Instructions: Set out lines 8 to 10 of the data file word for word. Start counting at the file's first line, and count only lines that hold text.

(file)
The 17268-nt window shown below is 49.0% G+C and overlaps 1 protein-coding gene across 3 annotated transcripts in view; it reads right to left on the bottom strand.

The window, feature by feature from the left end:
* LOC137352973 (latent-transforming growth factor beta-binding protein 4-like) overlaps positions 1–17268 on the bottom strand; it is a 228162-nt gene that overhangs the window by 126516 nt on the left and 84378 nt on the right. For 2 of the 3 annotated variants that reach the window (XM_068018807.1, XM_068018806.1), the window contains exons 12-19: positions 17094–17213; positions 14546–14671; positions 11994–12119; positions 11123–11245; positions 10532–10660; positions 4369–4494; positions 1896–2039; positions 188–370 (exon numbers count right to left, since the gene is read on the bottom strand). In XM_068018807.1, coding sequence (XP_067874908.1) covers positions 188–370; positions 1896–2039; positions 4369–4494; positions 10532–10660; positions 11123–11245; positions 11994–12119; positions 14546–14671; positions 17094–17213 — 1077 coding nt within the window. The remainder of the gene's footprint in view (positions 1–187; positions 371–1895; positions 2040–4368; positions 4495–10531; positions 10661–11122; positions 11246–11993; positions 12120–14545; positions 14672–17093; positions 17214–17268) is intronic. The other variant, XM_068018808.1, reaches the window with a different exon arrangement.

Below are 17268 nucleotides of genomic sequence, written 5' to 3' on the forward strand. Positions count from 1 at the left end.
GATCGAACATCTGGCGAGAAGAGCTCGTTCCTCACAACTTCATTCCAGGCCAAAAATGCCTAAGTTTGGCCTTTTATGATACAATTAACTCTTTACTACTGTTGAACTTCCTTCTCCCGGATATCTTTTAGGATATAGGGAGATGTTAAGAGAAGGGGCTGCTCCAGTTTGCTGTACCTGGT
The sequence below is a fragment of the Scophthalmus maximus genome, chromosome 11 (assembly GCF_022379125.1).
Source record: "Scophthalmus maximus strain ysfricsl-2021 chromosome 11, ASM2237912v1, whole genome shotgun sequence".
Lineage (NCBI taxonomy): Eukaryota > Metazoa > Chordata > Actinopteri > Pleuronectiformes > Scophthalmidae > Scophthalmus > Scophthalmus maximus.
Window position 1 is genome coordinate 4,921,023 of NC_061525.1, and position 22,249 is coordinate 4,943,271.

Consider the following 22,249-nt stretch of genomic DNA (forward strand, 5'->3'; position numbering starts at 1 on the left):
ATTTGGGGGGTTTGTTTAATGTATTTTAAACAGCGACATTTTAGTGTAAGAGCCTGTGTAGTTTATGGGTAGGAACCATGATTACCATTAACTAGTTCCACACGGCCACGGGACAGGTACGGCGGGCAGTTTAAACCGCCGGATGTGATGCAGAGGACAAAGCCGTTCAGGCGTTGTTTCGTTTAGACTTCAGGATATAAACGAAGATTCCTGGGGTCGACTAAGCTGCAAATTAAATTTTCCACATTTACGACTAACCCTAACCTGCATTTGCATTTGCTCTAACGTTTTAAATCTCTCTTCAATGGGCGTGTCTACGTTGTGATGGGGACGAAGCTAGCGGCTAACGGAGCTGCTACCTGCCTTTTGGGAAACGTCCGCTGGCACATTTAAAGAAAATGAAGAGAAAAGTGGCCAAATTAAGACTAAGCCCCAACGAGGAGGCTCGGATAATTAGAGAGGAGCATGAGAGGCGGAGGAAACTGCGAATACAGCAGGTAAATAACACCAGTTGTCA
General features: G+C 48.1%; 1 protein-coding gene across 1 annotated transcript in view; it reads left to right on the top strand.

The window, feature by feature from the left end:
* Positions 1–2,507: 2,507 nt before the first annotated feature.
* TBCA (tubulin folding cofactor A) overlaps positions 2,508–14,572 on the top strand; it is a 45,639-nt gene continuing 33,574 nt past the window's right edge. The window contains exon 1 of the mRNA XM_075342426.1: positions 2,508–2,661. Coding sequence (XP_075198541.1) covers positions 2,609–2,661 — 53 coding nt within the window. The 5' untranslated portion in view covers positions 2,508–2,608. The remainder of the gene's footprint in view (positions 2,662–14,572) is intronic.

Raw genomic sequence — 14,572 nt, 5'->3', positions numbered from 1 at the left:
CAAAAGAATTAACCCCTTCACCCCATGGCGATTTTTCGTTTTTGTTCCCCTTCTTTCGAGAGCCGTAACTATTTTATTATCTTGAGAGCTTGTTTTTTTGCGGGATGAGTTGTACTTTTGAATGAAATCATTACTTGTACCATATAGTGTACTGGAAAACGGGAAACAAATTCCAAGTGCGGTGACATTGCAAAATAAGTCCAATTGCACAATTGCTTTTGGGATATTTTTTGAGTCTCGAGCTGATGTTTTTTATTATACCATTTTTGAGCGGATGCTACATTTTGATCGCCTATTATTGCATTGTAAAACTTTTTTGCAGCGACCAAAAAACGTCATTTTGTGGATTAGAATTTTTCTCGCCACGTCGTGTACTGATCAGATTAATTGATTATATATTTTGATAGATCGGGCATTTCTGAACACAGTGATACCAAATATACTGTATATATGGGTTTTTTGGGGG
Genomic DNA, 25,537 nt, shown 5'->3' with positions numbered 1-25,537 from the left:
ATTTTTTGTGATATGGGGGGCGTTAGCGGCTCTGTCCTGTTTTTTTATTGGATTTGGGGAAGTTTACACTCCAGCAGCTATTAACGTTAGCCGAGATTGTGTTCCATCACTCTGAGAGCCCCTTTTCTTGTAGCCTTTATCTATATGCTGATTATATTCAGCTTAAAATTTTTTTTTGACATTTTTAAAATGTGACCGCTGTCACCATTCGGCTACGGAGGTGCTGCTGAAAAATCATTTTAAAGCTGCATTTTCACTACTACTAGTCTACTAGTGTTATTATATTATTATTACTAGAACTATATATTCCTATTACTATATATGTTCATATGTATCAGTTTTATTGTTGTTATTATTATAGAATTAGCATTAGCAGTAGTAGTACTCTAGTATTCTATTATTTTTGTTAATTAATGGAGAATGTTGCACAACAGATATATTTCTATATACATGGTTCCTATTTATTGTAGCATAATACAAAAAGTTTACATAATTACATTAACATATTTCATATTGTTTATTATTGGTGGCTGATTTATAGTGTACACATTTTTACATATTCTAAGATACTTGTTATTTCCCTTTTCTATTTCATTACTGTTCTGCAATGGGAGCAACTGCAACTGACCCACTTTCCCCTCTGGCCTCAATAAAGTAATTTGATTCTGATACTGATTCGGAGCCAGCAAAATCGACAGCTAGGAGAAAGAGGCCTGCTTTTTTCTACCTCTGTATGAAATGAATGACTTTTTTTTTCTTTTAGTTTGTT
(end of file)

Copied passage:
Lineage (NCBI taxonomy): Eukaryota > Metazoa > Chordata > Actinopteri > Pleuronectiformes > Scophthalmidae > Scophthalmus > Scophthalmus maximus.
Window position 1 is genome coordinate 4,921,023 of NC_061525.1, and position 22,249 is coordinate 4,943,271.

Consider the following 22,249-nt stretch of genomic DNA (forward strand, 5'->3'; position numbering starts at 1 on the left):